From the day after JFK’s inauguration until June 26, 1961, Sarge Shriver was surrounded by staff he recruited from among the best and the brightest.  But not on the 26th. That day, the Director was surrounded by strangers, trainees selected by others, the Volunteers for Colombia I.

Sarge was ill at ease, with reason. The selection committee complained of the “paucity of good, fully qualified candidates.” Some were high school graduates, others had completed only two years of college. About a dozen had not even taken the Peace Corps test. References for most were incomplete, few met minimal language qualifications, and the “special skills” fell far short of what the Colombian government, Peace Corps and CARE, the project administrator, had requested.

It was a hot, humid day in New Brunswick, New Jersey, and Sarge removed his jacket. With the Bay of Pigs fiasco the most recent media story on Latin America, Shriver warned the Trainees that these were deeply troubled times. “This may be our last chance to show that we are really qualified to lead the free world.” He said, then told a story of an exchange he’d had with an Indian woman in India during a recent visit to her country.

“She reminded me that Indians knew the American Revolution as the first successful revolution in the world and asked me, ‘Can you bring it here? There is a great valuelessness in the world today. The Russians have their system, but America has spirit and idealism. Can your Peace Corps bring that to India?’”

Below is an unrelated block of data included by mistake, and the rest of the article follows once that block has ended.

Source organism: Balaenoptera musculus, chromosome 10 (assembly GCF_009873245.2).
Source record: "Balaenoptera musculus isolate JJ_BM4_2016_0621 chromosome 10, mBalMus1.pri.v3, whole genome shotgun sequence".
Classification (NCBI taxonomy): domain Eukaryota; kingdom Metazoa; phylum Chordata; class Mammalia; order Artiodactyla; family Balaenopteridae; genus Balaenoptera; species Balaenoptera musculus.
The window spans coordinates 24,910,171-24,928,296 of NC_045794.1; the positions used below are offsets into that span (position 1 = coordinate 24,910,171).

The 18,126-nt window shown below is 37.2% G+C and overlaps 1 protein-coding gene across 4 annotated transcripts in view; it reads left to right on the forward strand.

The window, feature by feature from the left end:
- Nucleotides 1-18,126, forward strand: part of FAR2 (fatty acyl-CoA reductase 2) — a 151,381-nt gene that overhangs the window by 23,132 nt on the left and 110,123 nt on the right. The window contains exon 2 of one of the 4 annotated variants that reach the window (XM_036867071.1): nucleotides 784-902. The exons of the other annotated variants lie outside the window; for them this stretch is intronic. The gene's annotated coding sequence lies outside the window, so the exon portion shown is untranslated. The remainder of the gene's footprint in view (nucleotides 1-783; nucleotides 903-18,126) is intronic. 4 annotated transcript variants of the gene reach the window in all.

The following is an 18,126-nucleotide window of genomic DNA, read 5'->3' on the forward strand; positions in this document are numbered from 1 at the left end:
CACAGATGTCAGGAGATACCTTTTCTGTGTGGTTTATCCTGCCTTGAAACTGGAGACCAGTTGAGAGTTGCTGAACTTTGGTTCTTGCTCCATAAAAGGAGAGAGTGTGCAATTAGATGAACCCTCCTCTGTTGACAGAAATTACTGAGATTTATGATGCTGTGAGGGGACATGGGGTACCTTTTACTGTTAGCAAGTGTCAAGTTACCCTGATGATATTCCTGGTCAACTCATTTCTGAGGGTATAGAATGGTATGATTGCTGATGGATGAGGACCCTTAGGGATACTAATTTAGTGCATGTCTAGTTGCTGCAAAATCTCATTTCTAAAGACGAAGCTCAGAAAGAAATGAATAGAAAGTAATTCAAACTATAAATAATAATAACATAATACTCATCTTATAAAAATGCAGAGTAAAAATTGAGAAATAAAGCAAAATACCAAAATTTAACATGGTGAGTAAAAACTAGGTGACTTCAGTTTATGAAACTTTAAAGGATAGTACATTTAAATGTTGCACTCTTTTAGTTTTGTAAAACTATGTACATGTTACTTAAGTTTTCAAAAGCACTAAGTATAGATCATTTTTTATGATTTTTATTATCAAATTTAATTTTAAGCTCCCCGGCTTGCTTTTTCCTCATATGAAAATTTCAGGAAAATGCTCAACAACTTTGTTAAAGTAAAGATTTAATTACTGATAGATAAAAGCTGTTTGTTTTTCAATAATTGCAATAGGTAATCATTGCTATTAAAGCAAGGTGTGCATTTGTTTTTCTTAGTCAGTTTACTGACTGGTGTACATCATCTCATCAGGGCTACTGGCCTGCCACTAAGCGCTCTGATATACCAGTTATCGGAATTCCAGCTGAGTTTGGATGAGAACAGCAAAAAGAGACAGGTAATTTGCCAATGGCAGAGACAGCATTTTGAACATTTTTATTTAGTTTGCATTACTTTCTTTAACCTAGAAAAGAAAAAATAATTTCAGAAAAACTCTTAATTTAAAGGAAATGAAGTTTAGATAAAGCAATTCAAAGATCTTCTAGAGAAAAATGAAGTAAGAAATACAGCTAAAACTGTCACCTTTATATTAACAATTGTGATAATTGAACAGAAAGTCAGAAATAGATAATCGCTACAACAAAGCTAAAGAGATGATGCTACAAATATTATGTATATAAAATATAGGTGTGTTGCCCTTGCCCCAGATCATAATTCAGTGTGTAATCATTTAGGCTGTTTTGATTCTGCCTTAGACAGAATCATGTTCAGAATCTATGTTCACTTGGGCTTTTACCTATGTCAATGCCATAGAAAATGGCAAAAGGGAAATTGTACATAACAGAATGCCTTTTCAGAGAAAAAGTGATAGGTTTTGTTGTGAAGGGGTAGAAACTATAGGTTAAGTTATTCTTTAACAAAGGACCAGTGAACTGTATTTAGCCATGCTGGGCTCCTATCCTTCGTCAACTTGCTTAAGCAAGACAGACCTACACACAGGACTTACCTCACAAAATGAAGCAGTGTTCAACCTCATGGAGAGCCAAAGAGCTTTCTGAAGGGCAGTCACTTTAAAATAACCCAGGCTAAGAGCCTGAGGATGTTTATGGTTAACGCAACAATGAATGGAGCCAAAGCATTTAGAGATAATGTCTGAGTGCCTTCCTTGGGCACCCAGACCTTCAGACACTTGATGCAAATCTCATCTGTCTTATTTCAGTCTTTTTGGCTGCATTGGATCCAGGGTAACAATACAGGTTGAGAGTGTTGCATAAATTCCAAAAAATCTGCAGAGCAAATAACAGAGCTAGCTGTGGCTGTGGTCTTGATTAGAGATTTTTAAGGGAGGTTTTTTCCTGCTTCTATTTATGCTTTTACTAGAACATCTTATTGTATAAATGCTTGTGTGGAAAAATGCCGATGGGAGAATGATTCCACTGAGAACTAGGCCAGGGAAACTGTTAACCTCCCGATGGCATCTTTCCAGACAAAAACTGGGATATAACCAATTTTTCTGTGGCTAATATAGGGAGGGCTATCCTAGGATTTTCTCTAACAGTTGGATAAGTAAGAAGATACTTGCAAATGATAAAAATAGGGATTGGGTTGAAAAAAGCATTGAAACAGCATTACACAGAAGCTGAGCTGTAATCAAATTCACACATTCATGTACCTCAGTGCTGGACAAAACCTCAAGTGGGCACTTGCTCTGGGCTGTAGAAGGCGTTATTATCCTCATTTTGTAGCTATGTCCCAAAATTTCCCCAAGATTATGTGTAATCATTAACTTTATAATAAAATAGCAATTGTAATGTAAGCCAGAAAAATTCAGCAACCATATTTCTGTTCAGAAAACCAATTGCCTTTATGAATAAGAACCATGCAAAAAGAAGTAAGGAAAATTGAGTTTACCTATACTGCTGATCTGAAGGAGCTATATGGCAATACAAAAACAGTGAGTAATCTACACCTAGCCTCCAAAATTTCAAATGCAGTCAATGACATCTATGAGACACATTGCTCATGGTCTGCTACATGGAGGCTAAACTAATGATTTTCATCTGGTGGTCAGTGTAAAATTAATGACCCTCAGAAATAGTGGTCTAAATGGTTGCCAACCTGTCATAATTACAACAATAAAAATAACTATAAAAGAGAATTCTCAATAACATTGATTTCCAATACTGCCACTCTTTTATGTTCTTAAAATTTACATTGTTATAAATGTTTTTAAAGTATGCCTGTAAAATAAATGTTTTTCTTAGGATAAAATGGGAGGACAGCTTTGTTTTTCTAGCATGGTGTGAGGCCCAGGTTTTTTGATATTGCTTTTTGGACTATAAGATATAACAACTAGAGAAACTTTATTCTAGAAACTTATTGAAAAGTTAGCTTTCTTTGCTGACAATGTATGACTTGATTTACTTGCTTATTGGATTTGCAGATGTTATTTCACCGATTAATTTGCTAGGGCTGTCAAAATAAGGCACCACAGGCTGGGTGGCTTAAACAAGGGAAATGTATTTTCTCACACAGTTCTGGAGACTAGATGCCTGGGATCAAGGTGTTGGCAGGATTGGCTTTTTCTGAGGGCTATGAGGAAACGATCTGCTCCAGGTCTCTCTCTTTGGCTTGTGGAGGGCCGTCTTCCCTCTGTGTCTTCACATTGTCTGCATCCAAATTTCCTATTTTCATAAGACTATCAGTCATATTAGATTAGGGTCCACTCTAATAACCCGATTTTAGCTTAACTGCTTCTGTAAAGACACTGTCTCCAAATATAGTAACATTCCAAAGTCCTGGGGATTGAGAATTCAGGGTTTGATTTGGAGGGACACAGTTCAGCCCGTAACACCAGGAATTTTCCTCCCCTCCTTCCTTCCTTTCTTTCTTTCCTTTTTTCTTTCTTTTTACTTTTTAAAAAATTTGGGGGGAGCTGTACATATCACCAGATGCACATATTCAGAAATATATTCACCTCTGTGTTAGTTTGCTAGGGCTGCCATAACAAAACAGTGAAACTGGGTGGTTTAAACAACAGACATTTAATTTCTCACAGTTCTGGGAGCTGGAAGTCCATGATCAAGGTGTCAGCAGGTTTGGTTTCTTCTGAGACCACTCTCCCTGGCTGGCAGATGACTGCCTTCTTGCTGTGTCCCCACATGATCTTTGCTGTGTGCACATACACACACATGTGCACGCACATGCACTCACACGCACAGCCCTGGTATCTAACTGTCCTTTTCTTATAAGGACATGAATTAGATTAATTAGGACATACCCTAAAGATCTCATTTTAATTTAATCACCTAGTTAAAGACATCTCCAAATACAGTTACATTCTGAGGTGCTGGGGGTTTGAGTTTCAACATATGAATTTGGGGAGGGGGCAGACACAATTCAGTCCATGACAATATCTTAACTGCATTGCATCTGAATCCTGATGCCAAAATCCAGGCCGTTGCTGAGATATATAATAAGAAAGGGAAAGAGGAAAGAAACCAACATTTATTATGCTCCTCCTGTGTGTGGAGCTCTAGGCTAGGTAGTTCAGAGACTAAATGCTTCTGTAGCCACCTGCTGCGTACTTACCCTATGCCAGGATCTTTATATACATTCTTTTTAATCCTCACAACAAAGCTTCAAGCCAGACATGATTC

To a somber and attentive audience, Shriver continued: “That is what the world wants today. The American voice has got to be clear and decisively open. In Colombia, Peace Corps will help them achieve what they want in their own free way . . . you can do more than 10 guys like me because you can work with them and show them. It’s like work on the old American frontier. You can show them how to achieve a free way of life.”

He added that what the Volunteers would accomplish in community development in Colombia “may well have a greater impact for good than the entire $600,000,000 aid program for Latin America.” A message that was repeated to these Volunteers by his brother-in-law at the White House a few months later.

Speech concluded, newsreel and TV cameras humming, Sarge opened the meeting to questions.

A shout from the back of the bleachers, “What about horse training?”

Sarge replied, “I don’t know about the horse training. Down there you’ll ride mules. I know there’s a difference, but the riding principle is the same.”

Not an encouraging answer for those whose “riding” had been done on New York subways and not exactly sure of the difference. 

A bespectacled  trainee asked, “Can we write articles for hometown media?”

“You’re going overseas to help with community development and not to become freelance writers,” Sarge replied.

During these exchanges, Sarge revealed that a clothing manufacturer had offered to supply the entire corps with blue jean outfits but was refused.

“Why?” asked a trainee in row two.

“Because the gift would be against the law,” Shriver replied.

Another Trainee stood up and shouted, “Then why don’t you get Congress to change the law?”

Sarge immediately replied with his famous grin, “That’s the kind of spirit we like to see.”

Ten weeks later, when the first PCVs to Colombia boarded an Avianca Super Constellation, there were handed duffel bags with a workman’s wardrobe, courtesy of Sears & Roebuck.

The Trainee who had shouted out his question to Sarge about changing the law was Ron Schwarz. After his tour he became an anthropologist and spent 12 years doing research and training undergraduates in Colombia and Africa. He later taught at Williams College and then Johns Hopkins University and went onto establish a development consulting firm in Africa, where he lived for over 20 years.